The 180 day calculation is on the basis of a sliding window. First, ignore any days when you were in Germany on your German residence permit. Then, for each day you're in the Schengen area, look at the 179 preceding days. If you were in the Schengen area for more than 89 of those days, you've been in the Schengen area too long.
Therefore, assuming your residence permit lasted longer than 90 days, which I think it must have, you needn't worry about the time you spent in Germany before it became valid. You might have to worry about days you spent in other Schengen countries, if you did in fact do that.
Furthermore, the consensus here seems to be that you don't need to leave the Schengen area to "start" your stay as a tourist. It just starts automatically at midnight on the day after your residence permit's expiration. If I recall correctly, however, there was one person who posted saying that German authorities had said he or she would need to leave the Schengen area, so you might want to do it anyway just to be on the safe side.
A strict reading of the Schengen codes, however, supports the conclusion that you don't need to leave. The Schengen Borders Code is available at http://eur-lex.europa.eu/legal-content/EN/TXT/?uri=celex:32016R0399.
By way of illustration, assume your permit expires on June 30th, having become effective on March 31st. Assume further that you didn't go to any other Schengen states during that time. On July 1st, you will look at the 180-day period that started on January 4th. Let's say you arrived on January 2nd, so you were present without a visa or permit from that day until March 30th, or 89 days. On July 1st, your total day count is 1 (for July 1st) plus 87 (for January 4th through March 30th).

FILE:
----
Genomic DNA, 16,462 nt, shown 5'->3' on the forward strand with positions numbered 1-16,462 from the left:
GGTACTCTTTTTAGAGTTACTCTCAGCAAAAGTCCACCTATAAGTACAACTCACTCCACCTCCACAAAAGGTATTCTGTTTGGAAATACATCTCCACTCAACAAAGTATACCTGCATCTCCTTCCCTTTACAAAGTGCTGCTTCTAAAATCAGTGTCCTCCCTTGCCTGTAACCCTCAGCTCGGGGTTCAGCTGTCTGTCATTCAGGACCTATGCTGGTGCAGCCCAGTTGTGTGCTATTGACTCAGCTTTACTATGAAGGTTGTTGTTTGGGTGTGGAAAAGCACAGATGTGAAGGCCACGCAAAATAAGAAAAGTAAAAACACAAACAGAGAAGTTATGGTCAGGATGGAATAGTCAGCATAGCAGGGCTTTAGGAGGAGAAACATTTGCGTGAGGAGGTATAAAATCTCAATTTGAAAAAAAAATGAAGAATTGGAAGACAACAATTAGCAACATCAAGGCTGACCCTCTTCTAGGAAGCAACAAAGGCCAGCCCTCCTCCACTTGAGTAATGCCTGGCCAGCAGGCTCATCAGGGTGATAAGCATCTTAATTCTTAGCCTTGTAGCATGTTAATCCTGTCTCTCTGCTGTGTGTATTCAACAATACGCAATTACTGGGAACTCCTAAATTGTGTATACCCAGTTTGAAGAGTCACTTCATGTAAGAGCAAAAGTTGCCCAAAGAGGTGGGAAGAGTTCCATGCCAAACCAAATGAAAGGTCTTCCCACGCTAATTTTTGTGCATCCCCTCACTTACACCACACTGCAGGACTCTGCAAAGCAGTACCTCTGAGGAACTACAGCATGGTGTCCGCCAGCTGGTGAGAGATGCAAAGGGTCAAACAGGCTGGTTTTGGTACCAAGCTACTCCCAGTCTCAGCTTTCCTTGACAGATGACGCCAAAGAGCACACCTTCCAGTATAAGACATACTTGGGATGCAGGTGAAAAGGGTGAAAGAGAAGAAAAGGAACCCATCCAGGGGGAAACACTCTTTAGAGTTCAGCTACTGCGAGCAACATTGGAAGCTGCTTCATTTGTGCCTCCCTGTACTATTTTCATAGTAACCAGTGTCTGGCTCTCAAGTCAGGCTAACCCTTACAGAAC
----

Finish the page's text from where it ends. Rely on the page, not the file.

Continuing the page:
With each successive day, the counted days in your current period increase, while the counted days in your prior period decreas: 2 + 86, 3 + 85, etc. But the sum is always the same: 88.
Once you reach September 26th, the beginning of the 180-day period falls during the validity of your residence permit. At that point, you stop looking at the days before it became valid, looking only at the days after it expired. On September 28th therefore, your count will be 89, and you will need to leave by September 29th.
Your dates are probably different, of course, so you may want to use the official Schengen Short-Stay calculator: http://ec.europa.eu/dgs/home-affairs/what-we-do/policies/borders-and-visas/border-crossing/schengen_calculator_en.html